This is a highly complex subject and these pages can only scratch the surface of the subject. To anyone wishing to take the subject further I cannot recommend too highly the Publication 'English Colours of Foot' by Peachey and Prince.

The illustrations are simplified and clear, but not designed with downloading and printing off for wargames units. Some excellent 25mm and 15mm full colour flags are included with the Forlorn Hope rules, and more can be found in the Forlorn Hope Yahoo groups file section. For those of you with the eminent good sense to use 6mm, then a comprehensive range is available through Baccus.

As with lots of things about the ECW this area is obscured by myth, romance, conjecture treated as fact and plain ignorance. To sum up the main points.

1. What we actually know in terms of primary evidence about ECW Colours is very little indeed.
2. The 'systems' that people in the past have used to 'reconstruct' colours are often wrong
2. or misplaced.
3. The colour of a regiment's coat did NOT dictate the field colour or vice versa.
4. The fact a Colour was borne by a particular regiment in one year is no guarantee as to what
4. was used in preceding or subsequent years.
5. Because of reductions or amalgamations a formation may have been carrying a range of
5. Colours with different fields and differencing.

To show you what I mean. Many secondary sources, (Haythornthwaite and Gush to name two) will give the example of this colour belonging to John Lamplugh's regiment of Newcastle's Army.

The source for this is Brigadier Peter Young's book on Marston Moor, which is the first time it appears. The Brigadier seems to have 'designed' this colour based on the following premises:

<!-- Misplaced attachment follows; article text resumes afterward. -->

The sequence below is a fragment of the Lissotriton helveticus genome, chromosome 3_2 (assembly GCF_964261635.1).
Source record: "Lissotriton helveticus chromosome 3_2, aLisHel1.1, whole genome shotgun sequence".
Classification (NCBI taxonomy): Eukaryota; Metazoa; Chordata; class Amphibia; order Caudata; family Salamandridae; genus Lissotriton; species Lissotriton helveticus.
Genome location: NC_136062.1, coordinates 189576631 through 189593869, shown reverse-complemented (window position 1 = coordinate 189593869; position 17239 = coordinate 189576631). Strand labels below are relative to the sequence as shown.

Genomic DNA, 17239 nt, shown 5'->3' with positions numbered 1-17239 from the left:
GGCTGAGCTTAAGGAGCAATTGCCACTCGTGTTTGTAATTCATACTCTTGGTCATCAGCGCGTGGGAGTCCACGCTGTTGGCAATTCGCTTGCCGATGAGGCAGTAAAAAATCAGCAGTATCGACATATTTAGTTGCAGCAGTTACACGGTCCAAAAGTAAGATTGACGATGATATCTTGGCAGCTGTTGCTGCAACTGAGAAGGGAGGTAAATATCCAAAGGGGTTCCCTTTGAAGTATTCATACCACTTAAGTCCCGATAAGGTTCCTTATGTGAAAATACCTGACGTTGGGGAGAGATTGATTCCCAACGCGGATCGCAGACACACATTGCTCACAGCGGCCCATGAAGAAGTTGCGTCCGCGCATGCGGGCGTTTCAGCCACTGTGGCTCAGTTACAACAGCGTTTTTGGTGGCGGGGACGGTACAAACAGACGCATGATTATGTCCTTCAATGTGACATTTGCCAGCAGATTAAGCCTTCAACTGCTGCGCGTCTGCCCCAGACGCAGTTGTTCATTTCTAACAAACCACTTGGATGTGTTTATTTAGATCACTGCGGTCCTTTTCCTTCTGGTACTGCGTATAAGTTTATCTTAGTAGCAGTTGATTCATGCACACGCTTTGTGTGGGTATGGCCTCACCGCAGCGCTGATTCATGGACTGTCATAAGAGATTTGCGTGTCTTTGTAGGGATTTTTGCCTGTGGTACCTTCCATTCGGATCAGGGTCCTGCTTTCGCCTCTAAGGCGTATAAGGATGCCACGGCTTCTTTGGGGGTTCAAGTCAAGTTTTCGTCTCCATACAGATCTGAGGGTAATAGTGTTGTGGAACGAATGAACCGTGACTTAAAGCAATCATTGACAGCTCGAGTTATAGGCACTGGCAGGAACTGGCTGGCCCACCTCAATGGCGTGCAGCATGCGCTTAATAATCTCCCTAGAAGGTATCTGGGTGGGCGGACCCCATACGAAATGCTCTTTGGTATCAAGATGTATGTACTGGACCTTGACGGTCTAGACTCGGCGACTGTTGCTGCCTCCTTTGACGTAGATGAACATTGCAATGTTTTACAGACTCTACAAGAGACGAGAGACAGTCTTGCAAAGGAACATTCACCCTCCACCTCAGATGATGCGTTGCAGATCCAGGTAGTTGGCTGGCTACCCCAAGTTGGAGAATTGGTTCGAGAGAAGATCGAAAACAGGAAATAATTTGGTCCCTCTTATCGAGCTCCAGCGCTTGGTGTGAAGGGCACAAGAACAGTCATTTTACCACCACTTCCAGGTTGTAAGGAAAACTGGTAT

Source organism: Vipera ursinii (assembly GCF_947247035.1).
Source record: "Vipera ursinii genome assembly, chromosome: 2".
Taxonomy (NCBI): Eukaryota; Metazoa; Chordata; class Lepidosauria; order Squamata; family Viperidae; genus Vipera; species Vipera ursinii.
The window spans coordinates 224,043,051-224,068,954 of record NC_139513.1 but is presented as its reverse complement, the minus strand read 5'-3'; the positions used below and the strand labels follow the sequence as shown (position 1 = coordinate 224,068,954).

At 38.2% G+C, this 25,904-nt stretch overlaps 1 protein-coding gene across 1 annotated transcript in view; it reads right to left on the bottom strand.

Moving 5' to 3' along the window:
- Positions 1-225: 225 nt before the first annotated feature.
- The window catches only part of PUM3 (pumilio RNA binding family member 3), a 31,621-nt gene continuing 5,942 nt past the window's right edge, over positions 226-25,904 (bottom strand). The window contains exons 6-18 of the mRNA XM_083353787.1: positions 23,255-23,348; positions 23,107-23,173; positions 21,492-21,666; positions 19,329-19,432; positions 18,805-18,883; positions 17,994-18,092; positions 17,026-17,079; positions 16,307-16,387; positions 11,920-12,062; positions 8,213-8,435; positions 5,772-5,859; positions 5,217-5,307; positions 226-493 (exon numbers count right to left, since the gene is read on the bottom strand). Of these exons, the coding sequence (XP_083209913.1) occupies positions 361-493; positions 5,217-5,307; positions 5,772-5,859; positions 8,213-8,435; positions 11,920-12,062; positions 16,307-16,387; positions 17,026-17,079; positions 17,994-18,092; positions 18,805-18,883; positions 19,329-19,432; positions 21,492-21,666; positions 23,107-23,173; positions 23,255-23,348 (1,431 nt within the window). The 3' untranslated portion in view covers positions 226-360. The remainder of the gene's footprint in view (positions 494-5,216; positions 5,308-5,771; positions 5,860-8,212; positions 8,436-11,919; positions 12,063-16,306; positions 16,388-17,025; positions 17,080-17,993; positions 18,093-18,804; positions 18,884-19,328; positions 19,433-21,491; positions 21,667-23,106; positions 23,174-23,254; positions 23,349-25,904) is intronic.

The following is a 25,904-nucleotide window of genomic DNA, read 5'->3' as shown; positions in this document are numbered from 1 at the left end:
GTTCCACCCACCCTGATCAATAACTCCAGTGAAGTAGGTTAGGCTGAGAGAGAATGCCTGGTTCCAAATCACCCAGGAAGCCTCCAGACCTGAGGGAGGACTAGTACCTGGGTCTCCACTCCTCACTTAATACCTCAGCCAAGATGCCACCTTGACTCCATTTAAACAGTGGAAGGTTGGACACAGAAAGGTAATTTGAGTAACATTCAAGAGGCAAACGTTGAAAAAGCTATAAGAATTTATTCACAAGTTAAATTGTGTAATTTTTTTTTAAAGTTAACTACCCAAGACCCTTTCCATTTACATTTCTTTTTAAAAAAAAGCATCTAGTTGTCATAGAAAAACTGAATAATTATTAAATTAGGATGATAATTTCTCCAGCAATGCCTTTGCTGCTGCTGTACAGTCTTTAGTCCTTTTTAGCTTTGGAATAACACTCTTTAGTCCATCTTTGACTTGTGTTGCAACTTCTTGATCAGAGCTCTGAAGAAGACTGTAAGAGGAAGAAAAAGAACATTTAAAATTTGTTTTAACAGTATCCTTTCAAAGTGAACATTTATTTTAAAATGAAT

- The regiment is recorded as having flown a yellow colour.
- Lamplugh had a cross fleury on his coat of arms therefore would have
- used it as 'difference'.

A leap of faith then gives the above colour. Fine as a piece of guesswork, but it has subsequently appeared as hard evidence in every secondary work on the subject since.

Now given the paucity of hard information that we have on the subject, wargamers will be forced to 'construct' flags and probably use a similar logic. I have had to resort to this myself, and as the logic runs both ways, there is no real information to prove you wrong. But please be aware that many of the reconstructions used by modern books and especially re-enactment groups are just that - reconstructions based on theory, and not accurate representations of a known historical artefact. There is nothing inherently 'wrong' in using a construct like the one above, the problem comes when it becomes accepted as being 'real' as opposed to being made up.

What I will attempt to do is depict as large a section as I feel able to of the KNOWN Colours and place them by year and army. We occasionally get notice of a number of colours probably all taken from one regiment. In such cases I will normally illustrate one example only. We often get references to 'Red' or 'Blue' regiments. Where this is the case I will display a plain flag with St George's cross in canton.







Essex's Army


>>>>click here




Oxford Army


>>>>click here




Waller's Armies


not available




Hopton's Armies


not available




Newcastle's Army


not available